WIPO Arbitration and Mediation Center
ADMINISTRATIVE PANEL DECISION
NVIDIA Corporation v. Phil Young, eSupport.com, Inc.
Case No. D2015-0715
1. The Parties
Complainant is NVIDIA Corporation of Santa Clara, California, United States of America, represented by SafeNames Ltd., United Kingdom of Great Britain and Northern Ireland.
The Respondent is Phil Young, eSupport.com, Inc., of North Andover, Massachusetts, United States of America.
2. The Domain Name and Registrar
The disputed domain name <nvidia-drivers.com> is registered with Moniker Online Services, LLC (the “Registrar”).
3. Procedural History
The Complaint was filed with the WIPO Arbitration and Mediation Center (the “Center”) on April 21, 2015. On April 21, 2015, the Center transmitted by email to the Registrar a request for registrar verification in connection with the disputed domain name. On the same date the Registrar transmitted by email to the Center its verification response confirming that Respondent is listed as the registrant and providing the contact details.
The Center verified that the Complaint satisfied the formal requirements of the Uniform Domain Name Dispute Resolution Policy (the “Policy” or “UDRP”), the Rules for Uniform Domain Name Dispute Resolution Policy (the “Rules”), and the WIPO Supplemental Rules for Uniform Domain Name Dispute Resolution Policy (the “Supplemental Rules”).
In accordance with the Rules, paragraphs 2(a) and 4(a), the Center formally notified Respondent of the Complaint, and the proceedings commenced on May 4, 2015. In accordance with the Rules, paragraph 5(a), the due date for Response was May 24, 2015. Respondent did not submit any response. Accordingly, the Center notified Respondent’s default on May 26, 2015.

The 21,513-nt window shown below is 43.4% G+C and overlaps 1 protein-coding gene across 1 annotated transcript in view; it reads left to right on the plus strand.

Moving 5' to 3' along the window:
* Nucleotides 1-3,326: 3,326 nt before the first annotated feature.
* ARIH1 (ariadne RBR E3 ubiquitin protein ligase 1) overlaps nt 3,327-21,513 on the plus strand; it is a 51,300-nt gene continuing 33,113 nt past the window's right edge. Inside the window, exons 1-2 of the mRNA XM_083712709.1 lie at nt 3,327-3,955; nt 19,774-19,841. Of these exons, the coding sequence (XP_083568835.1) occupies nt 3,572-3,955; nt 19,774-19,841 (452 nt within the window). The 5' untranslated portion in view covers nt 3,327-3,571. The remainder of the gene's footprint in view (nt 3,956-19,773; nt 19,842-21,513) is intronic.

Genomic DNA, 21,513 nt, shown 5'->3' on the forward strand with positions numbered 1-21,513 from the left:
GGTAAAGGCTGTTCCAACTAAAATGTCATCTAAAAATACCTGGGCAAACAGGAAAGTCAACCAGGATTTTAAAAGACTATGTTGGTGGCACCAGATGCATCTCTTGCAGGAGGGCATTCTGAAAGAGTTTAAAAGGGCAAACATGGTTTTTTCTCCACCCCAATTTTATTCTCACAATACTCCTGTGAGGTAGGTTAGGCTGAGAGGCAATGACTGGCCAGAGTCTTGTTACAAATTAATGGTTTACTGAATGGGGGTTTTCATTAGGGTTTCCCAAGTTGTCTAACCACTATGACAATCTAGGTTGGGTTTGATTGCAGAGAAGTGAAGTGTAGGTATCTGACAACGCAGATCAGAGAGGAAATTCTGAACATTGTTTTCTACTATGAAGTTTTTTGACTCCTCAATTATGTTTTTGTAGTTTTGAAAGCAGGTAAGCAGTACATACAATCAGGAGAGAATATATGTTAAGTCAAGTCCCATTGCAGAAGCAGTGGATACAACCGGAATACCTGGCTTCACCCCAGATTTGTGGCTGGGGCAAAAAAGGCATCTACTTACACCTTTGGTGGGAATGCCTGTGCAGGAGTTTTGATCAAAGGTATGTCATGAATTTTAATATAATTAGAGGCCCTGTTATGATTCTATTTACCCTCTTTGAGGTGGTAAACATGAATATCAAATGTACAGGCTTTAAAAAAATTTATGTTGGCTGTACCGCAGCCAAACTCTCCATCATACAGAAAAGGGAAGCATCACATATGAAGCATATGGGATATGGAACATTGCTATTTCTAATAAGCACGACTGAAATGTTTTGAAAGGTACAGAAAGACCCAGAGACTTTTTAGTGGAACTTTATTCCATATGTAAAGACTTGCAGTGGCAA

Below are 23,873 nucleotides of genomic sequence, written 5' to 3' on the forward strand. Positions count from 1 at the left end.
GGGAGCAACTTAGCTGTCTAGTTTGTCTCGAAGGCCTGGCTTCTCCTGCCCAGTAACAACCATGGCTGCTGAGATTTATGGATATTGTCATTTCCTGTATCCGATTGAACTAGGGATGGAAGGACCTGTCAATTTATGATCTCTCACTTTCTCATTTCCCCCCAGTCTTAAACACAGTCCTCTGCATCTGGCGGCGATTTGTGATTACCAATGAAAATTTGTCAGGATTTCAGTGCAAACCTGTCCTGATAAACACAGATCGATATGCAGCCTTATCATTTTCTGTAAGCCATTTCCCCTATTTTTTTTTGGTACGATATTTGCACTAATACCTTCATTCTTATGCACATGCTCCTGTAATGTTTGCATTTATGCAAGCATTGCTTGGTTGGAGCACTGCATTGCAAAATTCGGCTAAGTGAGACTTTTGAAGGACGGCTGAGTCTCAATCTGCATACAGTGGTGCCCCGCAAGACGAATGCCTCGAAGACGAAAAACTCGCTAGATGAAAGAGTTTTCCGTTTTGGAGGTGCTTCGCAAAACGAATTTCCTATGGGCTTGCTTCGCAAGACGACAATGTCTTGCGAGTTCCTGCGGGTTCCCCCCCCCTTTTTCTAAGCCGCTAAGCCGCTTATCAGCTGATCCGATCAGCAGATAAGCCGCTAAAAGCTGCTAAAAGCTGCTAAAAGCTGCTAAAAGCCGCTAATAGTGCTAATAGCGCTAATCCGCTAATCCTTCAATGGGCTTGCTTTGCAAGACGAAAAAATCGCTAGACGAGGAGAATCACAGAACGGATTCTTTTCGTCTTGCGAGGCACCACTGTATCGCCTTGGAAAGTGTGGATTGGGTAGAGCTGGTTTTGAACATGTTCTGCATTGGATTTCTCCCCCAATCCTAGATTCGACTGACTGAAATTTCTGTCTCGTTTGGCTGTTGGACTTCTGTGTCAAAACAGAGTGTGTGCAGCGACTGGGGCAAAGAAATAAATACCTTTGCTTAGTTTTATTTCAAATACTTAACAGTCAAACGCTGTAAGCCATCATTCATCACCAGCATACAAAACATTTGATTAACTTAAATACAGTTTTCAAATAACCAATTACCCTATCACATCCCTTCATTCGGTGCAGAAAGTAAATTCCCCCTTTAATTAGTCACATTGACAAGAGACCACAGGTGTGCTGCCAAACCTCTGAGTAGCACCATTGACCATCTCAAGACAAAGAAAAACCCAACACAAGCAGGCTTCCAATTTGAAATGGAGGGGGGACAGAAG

The Center appointed Timothy D. Casey as the sole panelist in this matter on June 4, 2015. The Panel finds that it was properly constituted. The Panel has submitted the Statement of Acceptance and Declaration of Impartiality and Independence, as required by the Center to ensure compliance with the Rules, paragraph 7.
4. Factual Background
Complainant NVIDIA is a multinational corporation, known for selling graphics processing units (GPUs), mobile processor chipsets, and a range of computer products. Complainant currently offers a range of video and graphics drivers for its NVIDIA GEFORCE products.
Complainant’s first trademark, NVIDIA, US Trademark No. 1,895,559, was registered for integrated circuits in 1995, after a first use in 1993. Since then, the NVIDIA mark has expanded to include further classifications of computer hardware, software, and other goods and services.
Respondent is Phil Young / eSupport.com, Inc. The disputed domain name <nvidia-drivers.com> was registered on June 26, 2007. The disputed domain name redirects to <e-support.com> and appears to sell software products and services to fix drivers and general PC maintenance issues. Complaint, Annex 5. Respondent has over twenty domain names containing well-known marks that redirect to <e-support.com>. Complaint, Annex 6. Complainant first emailed a Notice of Trademark Infringement to Respondent on January 7, 2015 regarding Respondent’s use of the NVIDIA mark.